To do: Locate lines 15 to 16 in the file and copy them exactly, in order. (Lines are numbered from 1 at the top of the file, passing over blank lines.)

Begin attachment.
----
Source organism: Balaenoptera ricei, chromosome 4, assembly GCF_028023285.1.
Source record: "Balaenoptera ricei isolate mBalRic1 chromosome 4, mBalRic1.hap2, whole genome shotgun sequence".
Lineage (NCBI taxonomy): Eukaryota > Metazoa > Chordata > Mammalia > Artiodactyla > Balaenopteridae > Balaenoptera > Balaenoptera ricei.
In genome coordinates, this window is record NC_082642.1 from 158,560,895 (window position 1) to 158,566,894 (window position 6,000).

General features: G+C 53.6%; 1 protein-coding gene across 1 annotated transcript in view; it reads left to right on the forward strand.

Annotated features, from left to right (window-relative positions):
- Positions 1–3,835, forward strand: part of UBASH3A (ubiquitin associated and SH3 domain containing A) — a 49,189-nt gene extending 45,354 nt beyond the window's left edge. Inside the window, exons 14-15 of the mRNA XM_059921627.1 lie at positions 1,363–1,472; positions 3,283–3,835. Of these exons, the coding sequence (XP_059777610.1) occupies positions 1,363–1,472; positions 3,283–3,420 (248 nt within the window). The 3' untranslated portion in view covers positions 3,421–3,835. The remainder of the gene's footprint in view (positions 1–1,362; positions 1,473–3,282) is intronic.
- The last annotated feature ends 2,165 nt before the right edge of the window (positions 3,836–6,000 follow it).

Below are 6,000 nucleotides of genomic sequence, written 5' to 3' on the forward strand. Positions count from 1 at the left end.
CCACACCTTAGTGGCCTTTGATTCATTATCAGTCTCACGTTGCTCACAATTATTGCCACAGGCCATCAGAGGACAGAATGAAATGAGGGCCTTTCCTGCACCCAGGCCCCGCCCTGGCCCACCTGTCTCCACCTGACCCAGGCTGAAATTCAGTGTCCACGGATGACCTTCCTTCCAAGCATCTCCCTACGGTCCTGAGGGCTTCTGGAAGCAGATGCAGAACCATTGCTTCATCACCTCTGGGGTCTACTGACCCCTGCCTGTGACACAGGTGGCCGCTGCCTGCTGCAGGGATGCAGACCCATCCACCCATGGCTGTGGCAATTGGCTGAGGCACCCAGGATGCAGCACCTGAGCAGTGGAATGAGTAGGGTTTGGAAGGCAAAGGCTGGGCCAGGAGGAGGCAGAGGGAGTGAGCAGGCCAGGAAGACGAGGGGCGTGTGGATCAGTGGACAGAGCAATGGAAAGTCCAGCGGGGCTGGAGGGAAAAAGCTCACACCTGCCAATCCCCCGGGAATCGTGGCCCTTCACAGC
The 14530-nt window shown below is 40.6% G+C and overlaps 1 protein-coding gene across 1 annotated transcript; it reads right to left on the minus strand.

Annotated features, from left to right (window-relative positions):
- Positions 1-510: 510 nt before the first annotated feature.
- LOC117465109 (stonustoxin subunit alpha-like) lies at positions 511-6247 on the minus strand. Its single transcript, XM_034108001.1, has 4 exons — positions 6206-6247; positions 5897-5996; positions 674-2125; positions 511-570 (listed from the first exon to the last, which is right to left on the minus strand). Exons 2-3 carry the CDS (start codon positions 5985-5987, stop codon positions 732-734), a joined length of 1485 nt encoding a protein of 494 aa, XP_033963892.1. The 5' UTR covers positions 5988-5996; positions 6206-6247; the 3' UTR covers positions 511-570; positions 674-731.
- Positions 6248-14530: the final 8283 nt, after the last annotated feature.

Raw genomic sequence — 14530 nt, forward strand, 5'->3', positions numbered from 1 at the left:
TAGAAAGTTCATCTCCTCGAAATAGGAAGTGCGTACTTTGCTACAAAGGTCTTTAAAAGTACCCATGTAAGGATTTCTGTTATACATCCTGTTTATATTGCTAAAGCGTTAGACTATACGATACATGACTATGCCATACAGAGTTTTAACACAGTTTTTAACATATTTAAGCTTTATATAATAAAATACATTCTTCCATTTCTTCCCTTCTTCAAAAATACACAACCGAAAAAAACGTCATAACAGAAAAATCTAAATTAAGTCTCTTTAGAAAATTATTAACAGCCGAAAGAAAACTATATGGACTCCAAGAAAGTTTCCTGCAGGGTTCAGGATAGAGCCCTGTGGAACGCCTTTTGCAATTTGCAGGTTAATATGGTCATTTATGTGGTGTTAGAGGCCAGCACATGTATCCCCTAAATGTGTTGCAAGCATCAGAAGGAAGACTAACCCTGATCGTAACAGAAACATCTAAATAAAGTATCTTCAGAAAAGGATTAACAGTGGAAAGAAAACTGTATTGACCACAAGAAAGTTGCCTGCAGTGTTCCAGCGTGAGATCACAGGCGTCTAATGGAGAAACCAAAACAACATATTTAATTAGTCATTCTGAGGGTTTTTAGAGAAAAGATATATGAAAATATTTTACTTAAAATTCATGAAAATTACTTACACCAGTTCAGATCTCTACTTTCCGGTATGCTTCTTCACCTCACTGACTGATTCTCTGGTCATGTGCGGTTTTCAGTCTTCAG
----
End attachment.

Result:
- Positions 6248-14530: the final 8283 nt, after the last annotated feature.

Raw genomic sequence — 14530 nt, forward strand, 5'->3', positions numbered from 1 at the left: